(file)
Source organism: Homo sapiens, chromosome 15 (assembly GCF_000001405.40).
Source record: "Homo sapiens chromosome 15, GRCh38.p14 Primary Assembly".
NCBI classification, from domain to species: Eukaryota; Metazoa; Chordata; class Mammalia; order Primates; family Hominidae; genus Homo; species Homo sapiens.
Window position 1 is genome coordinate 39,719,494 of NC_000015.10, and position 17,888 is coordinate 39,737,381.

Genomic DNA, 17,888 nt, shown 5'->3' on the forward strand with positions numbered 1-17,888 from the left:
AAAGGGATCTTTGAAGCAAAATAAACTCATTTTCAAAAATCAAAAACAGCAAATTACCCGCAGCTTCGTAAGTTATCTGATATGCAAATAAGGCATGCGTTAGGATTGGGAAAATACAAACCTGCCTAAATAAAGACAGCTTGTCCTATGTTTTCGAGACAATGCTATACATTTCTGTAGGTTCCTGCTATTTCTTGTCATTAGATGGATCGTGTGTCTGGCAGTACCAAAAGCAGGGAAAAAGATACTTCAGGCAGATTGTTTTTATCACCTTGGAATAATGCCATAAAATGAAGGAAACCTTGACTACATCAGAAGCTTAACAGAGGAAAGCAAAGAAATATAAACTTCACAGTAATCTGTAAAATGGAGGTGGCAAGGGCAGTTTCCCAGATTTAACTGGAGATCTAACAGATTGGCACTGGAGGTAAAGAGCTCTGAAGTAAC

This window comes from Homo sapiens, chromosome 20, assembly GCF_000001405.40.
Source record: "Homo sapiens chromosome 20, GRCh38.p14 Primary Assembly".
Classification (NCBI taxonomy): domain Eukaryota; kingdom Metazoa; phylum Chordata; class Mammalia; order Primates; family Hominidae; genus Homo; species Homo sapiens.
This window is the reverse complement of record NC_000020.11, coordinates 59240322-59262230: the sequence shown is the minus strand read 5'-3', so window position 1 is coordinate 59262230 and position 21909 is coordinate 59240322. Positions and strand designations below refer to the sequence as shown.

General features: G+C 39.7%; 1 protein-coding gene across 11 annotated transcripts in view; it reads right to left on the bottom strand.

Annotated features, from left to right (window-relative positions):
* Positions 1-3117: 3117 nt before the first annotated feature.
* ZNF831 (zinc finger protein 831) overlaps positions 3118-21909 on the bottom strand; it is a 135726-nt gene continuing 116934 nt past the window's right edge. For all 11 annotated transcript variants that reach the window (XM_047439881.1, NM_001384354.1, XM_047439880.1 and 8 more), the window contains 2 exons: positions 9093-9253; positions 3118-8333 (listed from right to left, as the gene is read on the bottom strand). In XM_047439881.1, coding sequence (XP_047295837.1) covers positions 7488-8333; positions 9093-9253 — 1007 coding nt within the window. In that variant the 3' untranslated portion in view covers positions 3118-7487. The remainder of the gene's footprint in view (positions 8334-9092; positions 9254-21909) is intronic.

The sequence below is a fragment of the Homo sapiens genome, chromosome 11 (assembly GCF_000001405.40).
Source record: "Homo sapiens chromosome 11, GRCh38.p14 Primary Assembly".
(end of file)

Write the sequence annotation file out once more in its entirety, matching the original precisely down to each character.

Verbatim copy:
Source organism: Homo sapiens, chromosome 15 (assembly GCF_000001405.40).
Source record: "Homo sapiens chromosome 15, GRCh38.p14 Primary Assembly".
NCBI classification, from domain to species: Eukaryota; Metazoa; Chordata; class Mammalia; order Primates; family Hominidae; genus Homo; species Homo sapiens.
Window position 1 is genome coordinate 39,719,494 of NC_000015.10, and position 17,888 is coordinate 39,737,381.

Genomic DNA, 17,888 nt, shown 5'->3' on the forward strand with positions numbered 1-17,888 from the left:
AAAGGGATCTTTGAAGCAAAATAAACTCATTTTCAAAAATCAAAAACAGCAAATTACCCGCAGCTTCGTAAGTTATCTGATATGCAAATAAGGCATGCGTTAGGATTGGGAAAATACAAACCTGCCTAAATAAAGACAGCTTGTCCTATGTTTTCGAGACAATGCTATACATTTCTGTAGGTTCCTGCTATTTCTTGTCATTAGATGGATCGTGTGTCTGGCAGTACCAAAAGCAGGGAAAAAGATACTTCAGGCAGATTGTTTTTATCACCTTGGAATAATGCCATAAAATGAAGGAAACCTTGACTACATCAGAAGCTTAACAGAGGAAAGCAAAGAAATATAAACTTCACAGTAATCTGTAAAATGGAGGTGGCAAGGGCAGTTTCCCAGATTTAACTGGAGATCTAACAGATTGGCACTGGAGGTAAAGAGCTCTGAAGTAAC

This window comes from Homo sapiens, chromosome 20, assembly GCF_000001405.40.
Source record: "Homo sapiens chromosome 20, GRCh38.p14 Primary Assembly".
Classification (NCBI taxonomy): domain Eukaryota; kingdom Metazoa; phylum Chordata; class Mammalia; order Primates; family Hominidae; genus Homo; species Homo sapiens.
This window is the reverse complement of record NC_000020.11, coordinates 59240322-59262230: the sequence shown is the minus strand read 5'-3', so window position 1 is coordinate 59262230 and position 21909 is coordinate 59240322. Positions and strand designations below refer to the sequence as shown.

General features: G+C 39.7%; 1 protein-coding gene across 11 annotated transcripts in view; it reads right to left on the bottom strand.

Annotated features, from left to right (window-relative positions):
* Positions 1-3117: 3117 nt before the first annotated feature.
* ZNF831 (zinc finger protein 831) overlaps positions 3118-21909 on the bottom strand; it is a 135726-nt gene continuing 116934 nt past the window's right edge. For all 11 annotated transcript variants that reach the window (XM_047439881.1, NM_001384354.1, XM_047439880.1 and 8 more), the window contains 2 exons: positions 9093-9253; positions 3118-8333 (listed from right to left, as the gene is read on the bottom strand). In XM_047439881.1, coding sequence (XP_047295837.1) covers positions 7488-8333; positions 9093-9253 — 1007 coding nt within the window. In that variant the 3' untranslated portion in view covers positions 3118-7487. The remainder of the gene's footprint in view (positions 8334-9092; positions 9254-21909) is intronic.

The sequence below is a fragment of the Homo sapiens genome, chromosome 11 (assembly GCF_000001405.40).
Source record: "Homo sapiens chromosome 11, GRCh38.p14 Primary Assembly".